Dragon Fruit & Coffee

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What a difference a day makes.  Yesterday we had a few people come over to visit and  pick some fruit in the farm.  While there were certainly dragonfruit available for them to pick, it did NOT look like this yesterday.  We’re in the process of picking and will be selling to one of the CSA’s we work with in Hilo.

The dragon fruit on the lower limbs gets eaten by the chickens.  As you can see from the picture, some of them are just the right height for them.  Needless to say they love it too.

We also picked some coffee today.  Not a lot, but more than last week.  It never fails in the beginning of the season, I’m super into the picking process.  It’s exciting, I know that we’ll have a lot of our own coffee, and it’s a walking or rather “picking” meditation in a way.  I really get into it.  Sadly, I now this feeling will change.  Picking coffee for a half hour is different than picking coffee all morning.  My husband and I will pick about a 5 gallon bucket each time we pick during season.  Today we picked about a quarter bucket together.  We also roasted 4 pounds of coffee in our new roaster today.  The beans aren’t from our farm, it’s what we’ve been using to help season the roaster.  I LOVE the machine.  I know it’s just a roaster, but this is going to serve us quite well.

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The finished product.  It’s been a busy weekend on the farm.

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Chickens

We recently bought four new chickens.  They’re not quite full grown, but should be laying in the near future.  Two of the chickens are Polish.  I’ve never heard of Polish chickens before and even though they apparently aren’t the best layers I insisted on getting them because 1) I’m part Polish!! and 2) they’re a little different looking than the normal chicken.  They have have what looks like hair on top their heads.  IMG_1023.JPG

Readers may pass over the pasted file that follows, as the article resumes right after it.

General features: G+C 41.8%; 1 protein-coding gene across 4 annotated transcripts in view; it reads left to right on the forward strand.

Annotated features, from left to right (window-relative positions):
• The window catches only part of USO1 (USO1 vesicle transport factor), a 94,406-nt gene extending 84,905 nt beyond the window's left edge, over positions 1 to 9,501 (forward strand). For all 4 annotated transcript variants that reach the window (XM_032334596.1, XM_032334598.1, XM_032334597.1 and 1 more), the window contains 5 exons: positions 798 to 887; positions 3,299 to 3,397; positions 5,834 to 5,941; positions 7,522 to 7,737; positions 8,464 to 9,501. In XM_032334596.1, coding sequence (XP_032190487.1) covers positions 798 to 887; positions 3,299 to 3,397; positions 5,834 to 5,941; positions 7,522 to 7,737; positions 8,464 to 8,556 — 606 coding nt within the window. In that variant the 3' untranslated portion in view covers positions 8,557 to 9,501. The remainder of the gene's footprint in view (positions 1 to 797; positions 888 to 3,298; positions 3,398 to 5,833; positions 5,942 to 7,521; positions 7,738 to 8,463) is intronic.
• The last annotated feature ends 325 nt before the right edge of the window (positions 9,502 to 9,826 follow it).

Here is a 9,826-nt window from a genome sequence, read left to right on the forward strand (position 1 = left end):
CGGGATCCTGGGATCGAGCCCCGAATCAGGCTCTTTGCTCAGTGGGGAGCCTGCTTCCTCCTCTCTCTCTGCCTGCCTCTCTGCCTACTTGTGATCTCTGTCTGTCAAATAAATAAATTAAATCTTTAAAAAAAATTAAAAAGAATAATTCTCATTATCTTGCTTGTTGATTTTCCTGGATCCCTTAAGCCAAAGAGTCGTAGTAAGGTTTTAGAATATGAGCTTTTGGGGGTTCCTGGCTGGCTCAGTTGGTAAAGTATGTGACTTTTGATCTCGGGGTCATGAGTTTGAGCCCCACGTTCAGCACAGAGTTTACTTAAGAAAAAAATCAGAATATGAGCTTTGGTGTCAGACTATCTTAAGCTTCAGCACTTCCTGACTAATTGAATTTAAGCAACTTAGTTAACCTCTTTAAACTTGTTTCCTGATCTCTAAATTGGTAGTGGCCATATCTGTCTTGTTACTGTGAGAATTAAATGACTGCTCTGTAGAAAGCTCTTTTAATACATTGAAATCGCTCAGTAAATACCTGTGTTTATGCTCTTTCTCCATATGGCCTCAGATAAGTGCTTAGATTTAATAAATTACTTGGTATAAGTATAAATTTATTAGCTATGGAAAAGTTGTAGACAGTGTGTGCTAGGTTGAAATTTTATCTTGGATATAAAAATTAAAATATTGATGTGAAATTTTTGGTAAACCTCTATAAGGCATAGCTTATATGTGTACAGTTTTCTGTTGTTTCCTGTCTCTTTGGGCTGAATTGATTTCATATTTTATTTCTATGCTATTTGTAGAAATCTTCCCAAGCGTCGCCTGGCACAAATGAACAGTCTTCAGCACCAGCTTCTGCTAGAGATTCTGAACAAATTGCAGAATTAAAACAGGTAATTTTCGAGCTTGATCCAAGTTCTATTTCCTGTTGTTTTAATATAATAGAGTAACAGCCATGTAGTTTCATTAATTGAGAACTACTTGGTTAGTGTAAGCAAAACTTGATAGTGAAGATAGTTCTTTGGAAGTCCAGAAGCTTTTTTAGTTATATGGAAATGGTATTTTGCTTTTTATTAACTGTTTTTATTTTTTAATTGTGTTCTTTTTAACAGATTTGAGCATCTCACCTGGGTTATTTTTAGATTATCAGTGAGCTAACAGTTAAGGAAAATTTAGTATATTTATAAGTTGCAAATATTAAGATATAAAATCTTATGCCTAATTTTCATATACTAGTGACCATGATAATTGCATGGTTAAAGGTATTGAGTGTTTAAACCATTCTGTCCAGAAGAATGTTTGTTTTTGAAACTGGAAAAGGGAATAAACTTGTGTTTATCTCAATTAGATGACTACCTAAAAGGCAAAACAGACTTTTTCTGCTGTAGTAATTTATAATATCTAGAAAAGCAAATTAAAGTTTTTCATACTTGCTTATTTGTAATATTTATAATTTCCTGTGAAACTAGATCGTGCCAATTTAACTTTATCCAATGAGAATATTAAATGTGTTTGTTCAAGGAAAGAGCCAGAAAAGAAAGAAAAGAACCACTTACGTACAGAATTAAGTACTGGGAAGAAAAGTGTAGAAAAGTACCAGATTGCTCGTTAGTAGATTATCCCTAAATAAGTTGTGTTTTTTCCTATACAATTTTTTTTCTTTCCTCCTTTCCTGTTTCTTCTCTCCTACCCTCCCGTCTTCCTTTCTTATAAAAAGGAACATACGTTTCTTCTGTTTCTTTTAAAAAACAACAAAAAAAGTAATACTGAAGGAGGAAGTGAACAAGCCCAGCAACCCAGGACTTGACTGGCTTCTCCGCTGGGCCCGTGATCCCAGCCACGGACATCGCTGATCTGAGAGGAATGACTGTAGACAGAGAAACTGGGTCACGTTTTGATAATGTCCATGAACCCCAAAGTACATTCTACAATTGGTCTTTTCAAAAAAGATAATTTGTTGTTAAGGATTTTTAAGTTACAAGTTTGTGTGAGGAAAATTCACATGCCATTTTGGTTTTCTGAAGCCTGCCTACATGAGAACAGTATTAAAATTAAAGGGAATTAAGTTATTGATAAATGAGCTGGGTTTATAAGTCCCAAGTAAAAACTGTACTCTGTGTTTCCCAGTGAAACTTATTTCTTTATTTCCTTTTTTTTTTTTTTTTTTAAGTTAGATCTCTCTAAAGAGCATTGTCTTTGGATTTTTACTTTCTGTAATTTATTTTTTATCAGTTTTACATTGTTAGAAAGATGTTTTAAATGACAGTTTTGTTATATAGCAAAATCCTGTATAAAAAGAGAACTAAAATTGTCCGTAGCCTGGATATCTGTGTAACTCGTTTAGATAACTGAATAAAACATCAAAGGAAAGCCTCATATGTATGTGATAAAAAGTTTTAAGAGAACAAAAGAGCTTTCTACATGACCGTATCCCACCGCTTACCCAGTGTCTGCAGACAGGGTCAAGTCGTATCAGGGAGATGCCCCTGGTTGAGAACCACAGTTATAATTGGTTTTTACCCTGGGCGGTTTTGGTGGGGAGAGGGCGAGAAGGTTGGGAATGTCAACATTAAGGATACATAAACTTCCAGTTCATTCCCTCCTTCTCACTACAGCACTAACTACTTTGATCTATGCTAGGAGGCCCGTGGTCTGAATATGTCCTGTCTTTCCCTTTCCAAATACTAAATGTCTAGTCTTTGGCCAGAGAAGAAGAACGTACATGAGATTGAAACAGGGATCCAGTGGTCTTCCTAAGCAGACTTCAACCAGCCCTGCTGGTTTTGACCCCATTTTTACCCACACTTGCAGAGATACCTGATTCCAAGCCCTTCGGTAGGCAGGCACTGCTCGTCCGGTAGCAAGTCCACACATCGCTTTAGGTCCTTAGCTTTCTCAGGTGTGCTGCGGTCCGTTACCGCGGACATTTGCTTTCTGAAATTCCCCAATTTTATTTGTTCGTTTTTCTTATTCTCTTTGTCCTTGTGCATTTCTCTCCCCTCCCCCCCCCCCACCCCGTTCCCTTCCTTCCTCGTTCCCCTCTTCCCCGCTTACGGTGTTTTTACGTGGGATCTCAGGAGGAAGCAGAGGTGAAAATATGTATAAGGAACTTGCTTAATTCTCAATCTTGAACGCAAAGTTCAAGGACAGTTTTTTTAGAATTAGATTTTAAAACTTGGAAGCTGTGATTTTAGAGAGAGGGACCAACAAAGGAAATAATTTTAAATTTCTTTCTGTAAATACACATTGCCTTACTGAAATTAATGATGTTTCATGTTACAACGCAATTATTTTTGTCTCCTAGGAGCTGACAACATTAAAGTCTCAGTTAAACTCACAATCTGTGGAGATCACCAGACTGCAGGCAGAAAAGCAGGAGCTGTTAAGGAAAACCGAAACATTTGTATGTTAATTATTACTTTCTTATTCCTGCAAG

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Above are pictures of the all the chickens we got.  The all black one is Polish, and the black and red one at the top is a Polish one as well.  We’re keeping them separated from the rest of the flock for a few weeks so they can get a little bigger and get used to the place.

We’ve got a lot of fruit ripening right now – dragon fruit, pineapples, mangoes, starfruit (we’re loaded!), bananas, berries, and lemons.  We’ll be selling some of the dragon fruit and starfruit shortly.  I’m going to try making limoncello again with our lemons.  We have the perfect lemons for this, Meyer lemons, but last time I made it, I think there was too much pith in the rind still and it just did’t taste that good.  So this time I’ll take it slower, and see how it comes out.  I’ll keep you posted as to my efforts on that one. IMG_1017.JPG

Fruit salad from the farm.

Guava guava jelly

We have a few guava trees on our property.  The most prolific one is right next to one of our ponds and many of the guavas end up in the pond.  Unfortunate for us, but the ducks eat them so not as unfortunate for them.